Semiconductor strain gauge

Table of Contents

Introduction

Semiconductor strain gauge uses the property of piezoresistive effect in few semiconductor materials such as silicon and germanium to achieve greater sensitivity and higher levels of output. Semiconductor gauges can be produced to change positively or negatively when tensioned. They can be made physically smaller while maintaining a high nominal resistance. Semiconductor strain gauge bridges can have up to thirty times the sensitivity of bridges employing metal films, but are sensitive to temperature and difficult to compensate. Their change in resistance with tension is also nonlinear. They are not in widespread use as more stable metal-film devices for precision work; however, where sensitivity is important and temperature variations are small, they may have some advantage. A comparison chart of metal strain gauge vs. semiconductor strain gauges is showing as follows-

Metal gauge vs semiconductor strain gauge

Construction-

Semiconductor strain gauges are commonly fabricated as foil type arrangement. It consists of a semiconductor material usually of P type or N- type Silicon or germanium diffused in a substrate or wafer and enclosed in a protective casing.

These gauges can be fabricated in a single unit with one gauge element or complex rosette pattern. Single unit can have different formats in the form of bars (straight or U shaped thin strips). The diffused regions of the included units may have the variable patterns, such as complex rosettes or simple squares. A diagram for semiconductor strain gauge is shown as follows-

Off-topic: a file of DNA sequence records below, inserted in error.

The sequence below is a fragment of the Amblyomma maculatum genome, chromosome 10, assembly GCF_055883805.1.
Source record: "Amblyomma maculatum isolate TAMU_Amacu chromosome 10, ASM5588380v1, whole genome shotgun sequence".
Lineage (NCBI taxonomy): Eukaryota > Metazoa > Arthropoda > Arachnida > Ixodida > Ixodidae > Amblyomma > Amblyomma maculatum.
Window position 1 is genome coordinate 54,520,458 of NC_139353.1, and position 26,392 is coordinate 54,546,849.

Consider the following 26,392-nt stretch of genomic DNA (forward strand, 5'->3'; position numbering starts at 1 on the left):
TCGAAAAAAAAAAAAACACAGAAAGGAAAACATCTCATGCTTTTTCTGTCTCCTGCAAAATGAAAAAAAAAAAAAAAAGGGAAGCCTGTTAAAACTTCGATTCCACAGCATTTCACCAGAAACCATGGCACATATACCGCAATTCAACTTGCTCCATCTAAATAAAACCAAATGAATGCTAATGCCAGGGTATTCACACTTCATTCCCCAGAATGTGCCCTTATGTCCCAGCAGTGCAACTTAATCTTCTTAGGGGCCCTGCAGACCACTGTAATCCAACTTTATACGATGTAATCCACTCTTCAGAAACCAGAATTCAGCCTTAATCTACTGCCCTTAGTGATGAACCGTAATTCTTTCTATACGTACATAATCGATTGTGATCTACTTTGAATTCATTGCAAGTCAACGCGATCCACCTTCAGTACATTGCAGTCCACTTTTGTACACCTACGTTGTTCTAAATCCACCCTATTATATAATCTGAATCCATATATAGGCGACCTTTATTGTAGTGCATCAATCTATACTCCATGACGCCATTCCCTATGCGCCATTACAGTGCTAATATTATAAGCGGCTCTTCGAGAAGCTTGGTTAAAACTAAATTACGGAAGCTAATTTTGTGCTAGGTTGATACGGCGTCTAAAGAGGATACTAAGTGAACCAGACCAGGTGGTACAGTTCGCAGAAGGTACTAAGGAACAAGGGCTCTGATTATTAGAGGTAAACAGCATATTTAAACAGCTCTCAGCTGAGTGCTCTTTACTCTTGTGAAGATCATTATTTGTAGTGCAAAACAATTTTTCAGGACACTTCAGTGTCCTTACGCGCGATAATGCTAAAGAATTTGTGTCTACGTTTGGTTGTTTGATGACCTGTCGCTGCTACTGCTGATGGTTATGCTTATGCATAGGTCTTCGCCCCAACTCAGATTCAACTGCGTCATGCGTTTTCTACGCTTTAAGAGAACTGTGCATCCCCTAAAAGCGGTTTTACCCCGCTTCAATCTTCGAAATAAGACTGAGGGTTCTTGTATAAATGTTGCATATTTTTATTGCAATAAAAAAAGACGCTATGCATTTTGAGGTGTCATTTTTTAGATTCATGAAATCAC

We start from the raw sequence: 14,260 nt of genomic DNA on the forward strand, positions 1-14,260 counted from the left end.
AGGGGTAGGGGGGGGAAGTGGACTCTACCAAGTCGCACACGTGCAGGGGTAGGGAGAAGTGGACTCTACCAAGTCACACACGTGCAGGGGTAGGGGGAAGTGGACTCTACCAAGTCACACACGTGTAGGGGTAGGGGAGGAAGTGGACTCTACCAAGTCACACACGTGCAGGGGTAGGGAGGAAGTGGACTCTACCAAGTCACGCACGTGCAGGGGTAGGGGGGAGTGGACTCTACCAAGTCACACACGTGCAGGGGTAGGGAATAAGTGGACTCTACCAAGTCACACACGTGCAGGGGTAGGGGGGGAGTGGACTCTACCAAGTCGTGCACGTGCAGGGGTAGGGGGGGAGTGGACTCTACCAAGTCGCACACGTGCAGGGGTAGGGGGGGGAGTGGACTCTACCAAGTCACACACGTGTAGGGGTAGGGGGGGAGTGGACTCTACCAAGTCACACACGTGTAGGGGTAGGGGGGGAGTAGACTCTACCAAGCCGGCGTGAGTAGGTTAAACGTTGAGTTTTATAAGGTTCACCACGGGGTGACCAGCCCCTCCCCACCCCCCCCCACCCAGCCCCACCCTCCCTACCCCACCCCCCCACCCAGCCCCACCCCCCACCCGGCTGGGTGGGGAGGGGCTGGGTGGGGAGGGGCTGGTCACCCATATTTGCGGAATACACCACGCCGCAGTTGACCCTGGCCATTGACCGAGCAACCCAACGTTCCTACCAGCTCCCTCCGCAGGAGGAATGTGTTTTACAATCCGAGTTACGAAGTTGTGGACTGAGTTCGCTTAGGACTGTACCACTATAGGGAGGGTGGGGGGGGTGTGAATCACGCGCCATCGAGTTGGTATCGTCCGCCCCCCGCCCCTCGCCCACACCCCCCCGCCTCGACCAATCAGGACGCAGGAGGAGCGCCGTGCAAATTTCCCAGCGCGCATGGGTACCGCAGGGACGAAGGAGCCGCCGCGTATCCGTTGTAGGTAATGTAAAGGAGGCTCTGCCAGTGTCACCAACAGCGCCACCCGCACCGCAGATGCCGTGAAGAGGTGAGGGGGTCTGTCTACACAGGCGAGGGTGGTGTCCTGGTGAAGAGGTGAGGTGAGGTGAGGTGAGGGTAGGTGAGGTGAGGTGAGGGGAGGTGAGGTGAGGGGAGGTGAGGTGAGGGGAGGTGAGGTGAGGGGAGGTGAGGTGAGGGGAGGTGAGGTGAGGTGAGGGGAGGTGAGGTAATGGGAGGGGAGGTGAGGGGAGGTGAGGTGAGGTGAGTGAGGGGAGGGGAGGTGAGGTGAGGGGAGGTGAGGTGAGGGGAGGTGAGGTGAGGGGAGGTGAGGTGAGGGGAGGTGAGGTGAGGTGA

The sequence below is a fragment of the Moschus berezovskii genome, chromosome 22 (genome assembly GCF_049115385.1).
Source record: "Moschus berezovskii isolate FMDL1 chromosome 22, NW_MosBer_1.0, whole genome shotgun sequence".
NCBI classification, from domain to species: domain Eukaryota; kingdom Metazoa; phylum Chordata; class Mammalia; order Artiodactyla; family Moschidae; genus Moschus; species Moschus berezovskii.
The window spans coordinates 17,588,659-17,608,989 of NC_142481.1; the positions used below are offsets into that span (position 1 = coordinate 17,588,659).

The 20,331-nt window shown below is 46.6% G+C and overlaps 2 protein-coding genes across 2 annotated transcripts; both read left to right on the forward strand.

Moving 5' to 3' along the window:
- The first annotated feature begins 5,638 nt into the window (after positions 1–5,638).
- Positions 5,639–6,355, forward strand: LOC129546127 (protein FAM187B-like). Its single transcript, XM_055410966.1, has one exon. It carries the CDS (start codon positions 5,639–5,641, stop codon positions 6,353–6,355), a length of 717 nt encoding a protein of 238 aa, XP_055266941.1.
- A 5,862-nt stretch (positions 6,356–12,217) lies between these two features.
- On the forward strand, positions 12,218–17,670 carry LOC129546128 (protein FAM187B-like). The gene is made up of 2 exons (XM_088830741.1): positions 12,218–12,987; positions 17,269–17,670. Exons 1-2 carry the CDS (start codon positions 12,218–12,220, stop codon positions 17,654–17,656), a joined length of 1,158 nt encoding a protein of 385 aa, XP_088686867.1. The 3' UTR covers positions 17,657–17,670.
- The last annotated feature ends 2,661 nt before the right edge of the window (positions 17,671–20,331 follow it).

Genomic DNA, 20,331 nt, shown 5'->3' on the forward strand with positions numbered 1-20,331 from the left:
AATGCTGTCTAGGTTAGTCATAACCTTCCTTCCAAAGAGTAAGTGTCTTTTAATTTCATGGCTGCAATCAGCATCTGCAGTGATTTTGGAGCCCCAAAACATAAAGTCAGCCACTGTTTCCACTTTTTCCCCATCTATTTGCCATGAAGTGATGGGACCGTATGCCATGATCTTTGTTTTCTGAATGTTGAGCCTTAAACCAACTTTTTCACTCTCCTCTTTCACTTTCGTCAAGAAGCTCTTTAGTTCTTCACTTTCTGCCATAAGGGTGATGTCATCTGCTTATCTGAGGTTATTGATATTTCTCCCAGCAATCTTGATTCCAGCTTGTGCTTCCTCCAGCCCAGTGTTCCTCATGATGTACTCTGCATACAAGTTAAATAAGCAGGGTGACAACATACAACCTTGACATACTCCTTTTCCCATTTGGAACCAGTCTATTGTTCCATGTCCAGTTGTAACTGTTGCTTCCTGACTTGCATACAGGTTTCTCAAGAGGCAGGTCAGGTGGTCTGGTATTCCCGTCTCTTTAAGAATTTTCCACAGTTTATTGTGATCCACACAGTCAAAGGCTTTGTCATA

Semiconductor Strain Gauge

Semiconductor Strain Gauge rosette

Different semiconductor materials sensitivity to strain (i.e. Gauge factor) is shown in table-

Semiconductor material gauge factor

Working

A strain gauge can be used to measure force, as shown in Figure, where a cantilever beam is slightly deflected by an applied force. Four strain gauges are used to measure the flex of a beam, two at the top and two at the bottom. The gauges are connected in a four-element bridge configuration. This gauge configuration provides maximum sensitivity and is inherently linear. This configuration also provides first-order correction for the temperature drift in the individual strain gauges.

full bridge using 4 gauges

To read more about other strain gauge types click on individual links here-

 

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